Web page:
The Marriage of Men and Art: A Conversation with Nick Vaughan and Jake Margolin
By Fiona Kyle, Cloud 9 Dramaturg, Artistic Assistant
And we found ourselves looking at the mantle of suburbia, this heteronormative, traditionally homogeneous world that earlier generations of gay couples didn’t have access to, and wondering, “Well, now that we kind of have access to this, do we want to have anything to do with it?”
Hartford Stage: We are so thrilled to be exhibiting three of your original pieces from your Cut Maps Suburbia Series, June Grooms, Nuclear Family, and Lawn Chairs, in The John and Kelly Hartman Lobby for Cloud 9. You have written that they are “a series of cut maps examining our relationship to the iconography of suburbia.” Can you talk about your inspiration for, and the process of, creating these maps?
Nick Vaughan (Set Designer for Cloud 9): We are so excited that you’re showing these pieces! We made them at the height of the same-sex marriage debate, and it’s really interesting to see how they resonate in the current political climate.
The cut maps actually started when we saw the ‘Bodies’ exhibit (the controversial travelling show in which human bodies – of people who may or may not have given consent – were preserved and posed doing perky things like throwing footballs . . .) Anyhow, we saw the show in New York, and in one room they had excised/preserved just the human vascular system: arteries and veins, red and blue, and there was just this little epiphany that the whole thing felt like a road map. And then we took the next step, realizing that road maps and waterways felt like this circulatory system writ large . . . which spoke to a feeling we both had about landscapes and our very corporeal physiological connections to them. Landscape has a very real physiological effect on us as humans, and is a defining characteristic of our identity.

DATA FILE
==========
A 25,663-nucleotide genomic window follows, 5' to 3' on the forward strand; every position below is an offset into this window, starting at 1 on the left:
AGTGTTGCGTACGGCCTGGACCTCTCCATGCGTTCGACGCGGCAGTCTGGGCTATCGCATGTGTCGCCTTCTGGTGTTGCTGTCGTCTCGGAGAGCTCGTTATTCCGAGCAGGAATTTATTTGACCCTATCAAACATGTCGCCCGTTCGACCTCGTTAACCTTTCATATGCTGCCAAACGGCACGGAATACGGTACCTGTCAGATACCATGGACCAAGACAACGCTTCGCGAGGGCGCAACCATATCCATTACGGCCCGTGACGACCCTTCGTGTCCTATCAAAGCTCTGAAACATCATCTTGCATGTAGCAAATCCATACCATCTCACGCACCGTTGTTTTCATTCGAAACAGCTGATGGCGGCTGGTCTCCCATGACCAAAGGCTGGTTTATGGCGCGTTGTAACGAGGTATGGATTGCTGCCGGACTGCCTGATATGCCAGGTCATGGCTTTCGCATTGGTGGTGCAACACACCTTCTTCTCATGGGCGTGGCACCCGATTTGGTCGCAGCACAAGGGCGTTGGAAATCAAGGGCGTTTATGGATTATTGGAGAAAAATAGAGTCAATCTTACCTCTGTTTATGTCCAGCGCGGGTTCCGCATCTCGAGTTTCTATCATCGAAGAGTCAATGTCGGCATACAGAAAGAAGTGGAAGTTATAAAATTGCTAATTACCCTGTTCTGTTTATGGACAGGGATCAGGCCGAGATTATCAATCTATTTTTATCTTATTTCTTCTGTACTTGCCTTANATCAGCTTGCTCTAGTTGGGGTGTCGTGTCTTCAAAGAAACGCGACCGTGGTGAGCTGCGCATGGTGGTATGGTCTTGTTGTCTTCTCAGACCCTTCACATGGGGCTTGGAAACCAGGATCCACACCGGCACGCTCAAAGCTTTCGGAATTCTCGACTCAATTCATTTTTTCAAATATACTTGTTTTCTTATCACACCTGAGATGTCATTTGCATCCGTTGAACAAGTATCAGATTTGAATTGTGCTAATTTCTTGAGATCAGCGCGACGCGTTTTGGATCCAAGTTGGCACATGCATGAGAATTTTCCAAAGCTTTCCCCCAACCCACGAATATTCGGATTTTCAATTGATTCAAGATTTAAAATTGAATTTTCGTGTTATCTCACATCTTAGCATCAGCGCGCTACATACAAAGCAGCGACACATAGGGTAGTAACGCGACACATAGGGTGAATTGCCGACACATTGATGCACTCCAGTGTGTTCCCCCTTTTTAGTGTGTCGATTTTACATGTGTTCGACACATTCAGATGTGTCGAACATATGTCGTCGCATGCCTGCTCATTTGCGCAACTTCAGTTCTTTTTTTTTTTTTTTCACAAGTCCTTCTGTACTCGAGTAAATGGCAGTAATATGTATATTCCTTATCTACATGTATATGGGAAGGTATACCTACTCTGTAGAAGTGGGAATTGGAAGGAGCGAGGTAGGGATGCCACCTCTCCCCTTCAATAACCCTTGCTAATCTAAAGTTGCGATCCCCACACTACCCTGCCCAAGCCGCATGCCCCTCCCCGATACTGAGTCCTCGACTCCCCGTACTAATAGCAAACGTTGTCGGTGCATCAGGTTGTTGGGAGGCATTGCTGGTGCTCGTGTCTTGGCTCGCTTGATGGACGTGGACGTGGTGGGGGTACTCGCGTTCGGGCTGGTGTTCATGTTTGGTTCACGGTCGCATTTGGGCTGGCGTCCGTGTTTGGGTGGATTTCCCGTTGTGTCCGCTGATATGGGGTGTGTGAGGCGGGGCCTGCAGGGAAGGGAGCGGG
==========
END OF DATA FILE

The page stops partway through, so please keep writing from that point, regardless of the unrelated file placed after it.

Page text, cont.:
Jake Margolin: So the first map that we cut was of California (where I’m from), and we cut out all of the land using X-Acto blades and framed it so that I could stand behind it and the viewer could see the arterial network of roads and waterways laid over my body. Then we began to overlay imagery that felt key to our understanding of place on top of the map and cutting away the land within those images. These three maps incorporate queered images from vintage photographs and advertisements.
We found that we, and many people we knew, felt deeply ambivalent about the central role that marriage equality had taken in the queer rights movement. We have been married for almost nine years and obviously think it is important, and yet marriage as an institution is historically patriarchal, and there’s an overtly consumerist angle to the argument that doesn’t really support the more radical and inclusive elements of the queer rights movement. And we found ourselves looking at the mantle of suburbia, this heteronormative, traditionally homogeneous world that earlier generations of gay couples didn’t have access to, and wondering, “Well, now that we kind of have access to this, do we want to have anything to do with it?”
Elizabeth (Williamson, director) and I also spent a great deal of time talking about how to navigate the secondary layer of artifice/theatricality that is created by the disconnect between a reality that was current in 1979 but reads, in 2017, like its own sort of period piece.
HS: Can you speak to how the Cut Maps from the Suburbia Series relate to the journey our characters go on in Cloud 9?
Nick: The first thing that jumps out to me is the similarity of the social/political moments that the maps and the play were made in, namely the crest of a cultural swell. By 1979 the sexual revolution had fundamentally reshaped the social landscape and had moved from the margins to the mainstream (if not universally accepted). In 2013, when we made these cut maps, the marriage equality fight was experiencing a very similar moment.
It’s also worth noting the basic subversion of traditional gender roles in both the play and the maps. In each of the maps we’ve taken an iconic heteronormative image (a 1960s advertisement for a suburban development, a wedding portrait from the late 40s, a 1970’s candid photograph of a family enjoying a summer day. . .) and altered the image to create a same-sex couple. It’s a somewhat analogous strategy to the subversion of archetypes that Churchill uses throughout Cloud 9.